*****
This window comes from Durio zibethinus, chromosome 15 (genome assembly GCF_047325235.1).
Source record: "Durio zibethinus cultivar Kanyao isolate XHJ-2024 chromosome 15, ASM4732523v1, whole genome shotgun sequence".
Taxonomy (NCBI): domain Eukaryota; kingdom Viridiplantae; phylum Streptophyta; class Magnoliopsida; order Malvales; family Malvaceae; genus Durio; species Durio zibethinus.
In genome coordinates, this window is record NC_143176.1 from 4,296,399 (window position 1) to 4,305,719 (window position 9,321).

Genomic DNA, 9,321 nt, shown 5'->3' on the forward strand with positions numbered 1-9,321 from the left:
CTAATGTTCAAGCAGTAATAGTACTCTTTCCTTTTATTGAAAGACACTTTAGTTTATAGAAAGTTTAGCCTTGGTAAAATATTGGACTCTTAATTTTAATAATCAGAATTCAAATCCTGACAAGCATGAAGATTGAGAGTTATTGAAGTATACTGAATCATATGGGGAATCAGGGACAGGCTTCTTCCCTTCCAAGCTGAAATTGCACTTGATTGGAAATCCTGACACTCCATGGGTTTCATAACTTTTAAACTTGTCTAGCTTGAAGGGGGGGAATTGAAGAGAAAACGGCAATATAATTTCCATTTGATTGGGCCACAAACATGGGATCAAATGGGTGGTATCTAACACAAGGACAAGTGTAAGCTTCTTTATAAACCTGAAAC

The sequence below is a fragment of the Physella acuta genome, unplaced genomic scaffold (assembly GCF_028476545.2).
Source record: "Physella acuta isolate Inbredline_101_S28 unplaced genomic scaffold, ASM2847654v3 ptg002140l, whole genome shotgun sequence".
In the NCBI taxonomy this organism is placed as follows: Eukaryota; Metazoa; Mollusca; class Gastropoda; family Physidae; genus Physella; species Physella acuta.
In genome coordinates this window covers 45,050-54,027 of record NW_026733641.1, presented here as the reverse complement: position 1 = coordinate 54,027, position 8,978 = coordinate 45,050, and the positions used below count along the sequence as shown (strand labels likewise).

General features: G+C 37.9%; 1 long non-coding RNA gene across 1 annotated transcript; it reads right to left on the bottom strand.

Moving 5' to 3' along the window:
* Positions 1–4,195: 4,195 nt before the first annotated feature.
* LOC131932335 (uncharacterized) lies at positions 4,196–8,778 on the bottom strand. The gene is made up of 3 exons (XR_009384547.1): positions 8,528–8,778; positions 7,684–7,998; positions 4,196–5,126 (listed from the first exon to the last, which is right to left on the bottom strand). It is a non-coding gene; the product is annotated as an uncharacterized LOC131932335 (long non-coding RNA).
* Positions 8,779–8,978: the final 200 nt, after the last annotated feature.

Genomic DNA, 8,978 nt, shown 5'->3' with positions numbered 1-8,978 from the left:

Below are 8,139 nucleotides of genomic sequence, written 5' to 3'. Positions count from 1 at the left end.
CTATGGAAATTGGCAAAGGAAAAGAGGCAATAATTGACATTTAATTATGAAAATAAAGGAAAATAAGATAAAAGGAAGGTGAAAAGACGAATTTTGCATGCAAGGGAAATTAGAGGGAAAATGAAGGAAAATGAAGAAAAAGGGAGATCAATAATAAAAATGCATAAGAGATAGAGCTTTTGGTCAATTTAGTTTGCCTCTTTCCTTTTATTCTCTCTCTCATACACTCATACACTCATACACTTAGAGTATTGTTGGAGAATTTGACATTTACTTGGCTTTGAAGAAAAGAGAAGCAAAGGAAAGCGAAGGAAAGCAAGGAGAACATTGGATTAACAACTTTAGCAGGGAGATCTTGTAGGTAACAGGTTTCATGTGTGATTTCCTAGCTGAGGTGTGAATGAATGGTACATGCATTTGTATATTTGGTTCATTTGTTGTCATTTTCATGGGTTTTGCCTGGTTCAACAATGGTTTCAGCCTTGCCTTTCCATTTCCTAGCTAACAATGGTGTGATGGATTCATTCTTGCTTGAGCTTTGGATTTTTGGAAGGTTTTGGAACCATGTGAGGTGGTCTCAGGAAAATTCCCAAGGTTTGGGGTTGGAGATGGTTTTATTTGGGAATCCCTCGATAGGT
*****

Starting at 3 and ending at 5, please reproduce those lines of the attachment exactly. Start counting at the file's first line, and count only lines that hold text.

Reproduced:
Taxonomy (NCBI): domain Eukaryota; kingdom Viridiplantae; phylum Streptophyta; class Magnoliopsida; order Malvales; family Malvaceae; genus Durio; species Durio zibethinus.
In genome coordinates, this window is record NC_143176.1 from 4,296,399 (window position 1) to 4,305,719 (window position 9,321).

Genomic DNA, 9,321 nt, shown 5'->3' on the forward strand with positions numbered 1-9,321 from the left: